Warehouse Beetles are a small round beetle which will prosper in pantries, closets and warehouses where wheat grain, cereal and other food is stored. Easily mistaken for other small beetles, this persistent pantry pest was first discovered in the United States sometime around the second world war. Though found to infest warehouses and food processing plants, Warehouse beetles can infest any structure which harbors the food they like. This article will detail some basic biology of this pest and then offer guidelines of how to control local infestations.
Warehouse Beetles were first found in United States back in 1946. However, they had probably been here long before then; they most likely were misidentified over the years since only a trained eye can tell one from all the close look-a-likes which are common throughout the States. During the 50’s and 60’s, a great amount of research would be done which has had a profound impact on how the insect is controlled in commercial establishments.
WAREHOUSE BEETLE BIOLOGY ^
Warehouse beetles are a small beetle. About 1/8″ long, they appear to be oval shaped with a dark colored pattern upon their back.
These colors can include yellow and brown and many shades thereof which are present on their wings – the bulk of what you see. Larva will feed on just about anything though they prefer wheat, barley or rice. Other common food includes dried blood, milk, pollen and dead insects. Larva begin to feed as soon as they find food and will do so for about a month. They will then pupate into adults, which takes another couple of weeks and then spend a week or so as an adult mating and laying eggs. Though this whole cycle can take about two months to run it’s course, it’s not unusual for it to take 3-4 months. The exact time span seems to be dependent on food supply, humidity and temperature. One thing is for sure, they are very hardy as either larva or adults. Extreme temperatures won’t kill off eggs or pupa and larva can go long periods of time without eating. For this reason alone they can present themselves as a formidable foe when dealing with them in either a commercial or residential setting.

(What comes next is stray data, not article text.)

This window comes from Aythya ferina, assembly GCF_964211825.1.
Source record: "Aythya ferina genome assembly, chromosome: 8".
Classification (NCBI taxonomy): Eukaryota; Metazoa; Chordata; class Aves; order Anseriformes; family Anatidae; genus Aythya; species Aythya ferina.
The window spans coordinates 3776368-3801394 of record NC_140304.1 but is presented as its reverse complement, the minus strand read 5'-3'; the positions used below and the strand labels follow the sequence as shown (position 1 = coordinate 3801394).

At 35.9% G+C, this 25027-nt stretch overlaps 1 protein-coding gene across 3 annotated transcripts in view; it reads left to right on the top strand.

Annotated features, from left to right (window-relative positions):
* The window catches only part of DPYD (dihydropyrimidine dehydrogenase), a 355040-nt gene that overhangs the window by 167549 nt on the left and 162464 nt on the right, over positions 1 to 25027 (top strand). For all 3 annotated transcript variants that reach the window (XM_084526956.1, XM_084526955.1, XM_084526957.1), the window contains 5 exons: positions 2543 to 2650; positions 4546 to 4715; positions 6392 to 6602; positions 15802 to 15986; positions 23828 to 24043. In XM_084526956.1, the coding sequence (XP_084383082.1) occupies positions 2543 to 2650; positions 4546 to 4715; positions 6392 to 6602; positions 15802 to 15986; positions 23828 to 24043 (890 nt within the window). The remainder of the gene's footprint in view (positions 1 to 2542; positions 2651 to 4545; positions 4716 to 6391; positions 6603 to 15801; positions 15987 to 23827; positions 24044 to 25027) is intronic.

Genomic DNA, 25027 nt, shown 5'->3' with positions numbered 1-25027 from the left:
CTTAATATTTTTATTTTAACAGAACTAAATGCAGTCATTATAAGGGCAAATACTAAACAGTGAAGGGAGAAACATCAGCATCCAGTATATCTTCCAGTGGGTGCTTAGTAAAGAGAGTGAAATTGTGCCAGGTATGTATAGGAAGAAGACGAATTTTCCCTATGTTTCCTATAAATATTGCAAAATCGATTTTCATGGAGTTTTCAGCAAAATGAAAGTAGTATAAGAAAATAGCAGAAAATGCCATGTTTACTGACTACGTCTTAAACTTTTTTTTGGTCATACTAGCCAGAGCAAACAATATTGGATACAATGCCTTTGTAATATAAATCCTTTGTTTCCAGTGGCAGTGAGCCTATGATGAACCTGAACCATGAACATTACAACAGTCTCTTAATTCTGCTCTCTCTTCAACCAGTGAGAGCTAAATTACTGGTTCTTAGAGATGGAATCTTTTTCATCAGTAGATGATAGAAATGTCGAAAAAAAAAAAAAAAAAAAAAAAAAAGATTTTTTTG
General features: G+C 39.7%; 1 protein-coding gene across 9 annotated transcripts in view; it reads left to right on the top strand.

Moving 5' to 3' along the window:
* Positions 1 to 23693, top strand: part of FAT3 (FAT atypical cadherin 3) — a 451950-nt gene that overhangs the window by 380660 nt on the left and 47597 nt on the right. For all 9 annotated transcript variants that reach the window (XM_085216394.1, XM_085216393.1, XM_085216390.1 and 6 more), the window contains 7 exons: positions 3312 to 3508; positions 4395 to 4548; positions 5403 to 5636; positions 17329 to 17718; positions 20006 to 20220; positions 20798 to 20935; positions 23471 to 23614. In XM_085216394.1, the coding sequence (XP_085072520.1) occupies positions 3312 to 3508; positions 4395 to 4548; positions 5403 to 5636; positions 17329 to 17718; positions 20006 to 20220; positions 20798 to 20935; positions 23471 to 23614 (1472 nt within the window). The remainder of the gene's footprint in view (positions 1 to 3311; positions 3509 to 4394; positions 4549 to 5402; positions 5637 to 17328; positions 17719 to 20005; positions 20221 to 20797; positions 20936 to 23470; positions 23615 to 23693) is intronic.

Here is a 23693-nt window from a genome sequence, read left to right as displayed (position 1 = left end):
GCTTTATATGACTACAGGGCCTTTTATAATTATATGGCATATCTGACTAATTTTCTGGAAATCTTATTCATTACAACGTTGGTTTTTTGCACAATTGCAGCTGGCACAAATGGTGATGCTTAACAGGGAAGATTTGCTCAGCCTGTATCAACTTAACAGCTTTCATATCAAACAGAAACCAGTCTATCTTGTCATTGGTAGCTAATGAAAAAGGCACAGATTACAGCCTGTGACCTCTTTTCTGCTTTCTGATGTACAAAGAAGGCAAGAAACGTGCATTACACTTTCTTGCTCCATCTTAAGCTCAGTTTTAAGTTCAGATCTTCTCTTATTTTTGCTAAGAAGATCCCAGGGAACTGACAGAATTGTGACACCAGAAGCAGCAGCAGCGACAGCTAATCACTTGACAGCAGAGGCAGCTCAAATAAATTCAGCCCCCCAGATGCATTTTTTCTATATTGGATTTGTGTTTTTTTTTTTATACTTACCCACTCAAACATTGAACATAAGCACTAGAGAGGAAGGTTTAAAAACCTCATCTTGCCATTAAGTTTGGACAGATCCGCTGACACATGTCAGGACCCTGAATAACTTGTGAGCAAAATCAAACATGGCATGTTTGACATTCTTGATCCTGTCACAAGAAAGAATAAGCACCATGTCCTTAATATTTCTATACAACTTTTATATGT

WAREHOUSE BEETLES IN MANUFACTURING PLANTS ^
Warehouses or grain processing plants which have activity will have to monitor hot points and identify just where the beetle is most active. Once identified, treatments will have to be regular and become part of their overall active integrated pest control program. Without monitoring, Warehouse beetles will soon multiply and become wide spread throughout the structure.
Residential homes which have activity are not faced with nearly the amount of treatment needed or potential for large infestations like processing or storage buildings. Most homes have enough food to harbor a small breakout but not nearly enough to allow the beetle to get out of control. It appears as though the Warehouse Beetle has built in controls to deal with this since it will reproduce much slower if food supplies are limited; warehouse and processing plants which have large amounts of grain readily available tend to have quick breakouts and a tougher time overall dealing with increasing numbers. Though this could be due to their sheer size, the abundance of food and shelter clearly enables and seems to enhance the reproduction and relocating of adult and young Warehouse beetles. In the average home, infestations are almost always limited to a few rooms.